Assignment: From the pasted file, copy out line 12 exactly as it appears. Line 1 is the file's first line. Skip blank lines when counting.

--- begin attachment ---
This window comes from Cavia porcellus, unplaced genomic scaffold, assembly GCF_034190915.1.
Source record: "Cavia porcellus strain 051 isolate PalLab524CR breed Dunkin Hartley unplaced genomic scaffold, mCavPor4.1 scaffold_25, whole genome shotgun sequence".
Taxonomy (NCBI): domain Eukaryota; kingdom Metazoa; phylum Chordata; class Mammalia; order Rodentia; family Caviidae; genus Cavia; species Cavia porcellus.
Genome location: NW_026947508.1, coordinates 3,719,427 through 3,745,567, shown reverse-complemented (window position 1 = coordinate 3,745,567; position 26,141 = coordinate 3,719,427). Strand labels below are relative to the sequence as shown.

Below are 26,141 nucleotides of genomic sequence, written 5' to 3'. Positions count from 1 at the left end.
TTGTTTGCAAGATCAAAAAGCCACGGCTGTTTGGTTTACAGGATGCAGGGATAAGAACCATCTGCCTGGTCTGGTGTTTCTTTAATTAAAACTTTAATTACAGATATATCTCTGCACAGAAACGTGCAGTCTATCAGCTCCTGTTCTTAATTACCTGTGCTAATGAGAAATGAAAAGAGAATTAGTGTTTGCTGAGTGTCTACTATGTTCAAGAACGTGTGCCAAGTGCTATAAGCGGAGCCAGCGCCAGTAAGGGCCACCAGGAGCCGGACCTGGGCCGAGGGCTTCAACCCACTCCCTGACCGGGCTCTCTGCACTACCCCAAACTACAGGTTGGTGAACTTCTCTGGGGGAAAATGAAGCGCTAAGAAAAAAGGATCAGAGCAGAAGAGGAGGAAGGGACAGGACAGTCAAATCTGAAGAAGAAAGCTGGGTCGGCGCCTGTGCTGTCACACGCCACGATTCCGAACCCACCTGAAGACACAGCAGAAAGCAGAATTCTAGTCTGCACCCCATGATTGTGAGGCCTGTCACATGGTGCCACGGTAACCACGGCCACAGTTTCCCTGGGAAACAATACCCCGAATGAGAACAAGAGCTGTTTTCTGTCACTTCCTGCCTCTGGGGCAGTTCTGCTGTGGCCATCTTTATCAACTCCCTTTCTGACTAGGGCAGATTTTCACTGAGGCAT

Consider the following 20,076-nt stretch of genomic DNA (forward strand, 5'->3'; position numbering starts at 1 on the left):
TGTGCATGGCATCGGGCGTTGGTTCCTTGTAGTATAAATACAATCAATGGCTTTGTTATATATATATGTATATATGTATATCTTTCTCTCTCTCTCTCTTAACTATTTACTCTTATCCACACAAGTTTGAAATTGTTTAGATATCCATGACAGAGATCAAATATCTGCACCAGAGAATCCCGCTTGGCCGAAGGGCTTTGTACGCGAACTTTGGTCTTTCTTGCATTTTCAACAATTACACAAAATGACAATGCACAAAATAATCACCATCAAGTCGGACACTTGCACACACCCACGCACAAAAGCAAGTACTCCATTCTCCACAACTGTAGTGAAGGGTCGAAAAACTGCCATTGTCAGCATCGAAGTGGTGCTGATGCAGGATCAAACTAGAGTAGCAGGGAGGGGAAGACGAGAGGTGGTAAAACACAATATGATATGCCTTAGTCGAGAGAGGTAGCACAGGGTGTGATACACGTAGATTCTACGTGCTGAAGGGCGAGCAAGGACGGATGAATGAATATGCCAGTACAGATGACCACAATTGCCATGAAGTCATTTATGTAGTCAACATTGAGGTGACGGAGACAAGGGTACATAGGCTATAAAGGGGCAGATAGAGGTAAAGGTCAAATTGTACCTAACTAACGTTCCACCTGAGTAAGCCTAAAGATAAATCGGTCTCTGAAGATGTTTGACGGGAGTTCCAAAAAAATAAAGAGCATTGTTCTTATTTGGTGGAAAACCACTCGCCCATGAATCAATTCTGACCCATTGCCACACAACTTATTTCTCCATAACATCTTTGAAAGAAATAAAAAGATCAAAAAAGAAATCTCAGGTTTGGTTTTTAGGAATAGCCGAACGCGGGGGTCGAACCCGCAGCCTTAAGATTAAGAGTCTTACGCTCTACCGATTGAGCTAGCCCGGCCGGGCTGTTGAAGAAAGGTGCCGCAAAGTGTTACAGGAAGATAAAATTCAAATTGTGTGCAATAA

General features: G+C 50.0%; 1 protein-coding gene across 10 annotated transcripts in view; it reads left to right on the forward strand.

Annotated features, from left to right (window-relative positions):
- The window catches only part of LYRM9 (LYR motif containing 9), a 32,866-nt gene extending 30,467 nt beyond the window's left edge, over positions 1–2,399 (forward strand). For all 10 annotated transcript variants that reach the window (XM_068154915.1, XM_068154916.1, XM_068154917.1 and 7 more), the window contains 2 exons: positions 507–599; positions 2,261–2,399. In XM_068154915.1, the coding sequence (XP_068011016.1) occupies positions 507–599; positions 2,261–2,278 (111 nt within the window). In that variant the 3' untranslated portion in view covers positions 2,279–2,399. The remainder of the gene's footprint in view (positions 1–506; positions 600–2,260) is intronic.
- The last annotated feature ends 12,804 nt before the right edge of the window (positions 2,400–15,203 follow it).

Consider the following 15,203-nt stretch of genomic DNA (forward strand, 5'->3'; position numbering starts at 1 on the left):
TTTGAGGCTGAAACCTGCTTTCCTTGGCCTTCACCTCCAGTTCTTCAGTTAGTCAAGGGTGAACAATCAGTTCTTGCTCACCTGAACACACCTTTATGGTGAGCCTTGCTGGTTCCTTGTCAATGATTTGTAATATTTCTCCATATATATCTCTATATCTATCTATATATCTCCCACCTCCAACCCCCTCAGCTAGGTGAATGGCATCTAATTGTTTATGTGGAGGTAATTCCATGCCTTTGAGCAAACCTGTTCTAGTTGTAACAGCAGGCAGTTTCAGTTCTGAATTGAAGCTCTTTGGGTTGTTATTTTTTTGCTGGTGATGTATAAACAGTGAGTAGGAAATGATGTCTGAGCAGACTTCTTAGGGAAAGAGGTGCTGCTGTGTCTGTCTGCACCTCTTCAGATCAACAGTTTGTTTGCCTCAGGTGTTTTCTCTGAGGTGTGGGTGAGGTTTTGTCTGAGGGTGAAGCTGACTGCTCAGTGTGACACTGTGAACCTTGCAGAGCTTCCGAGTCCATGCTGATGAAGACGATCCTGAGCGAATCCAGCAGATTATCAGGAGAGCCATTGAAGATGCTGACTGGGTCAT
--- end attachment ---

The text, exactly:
- The last annotated feature ends 12,804 nt before the right edge of the window (positions 2,400–15,203 follow it).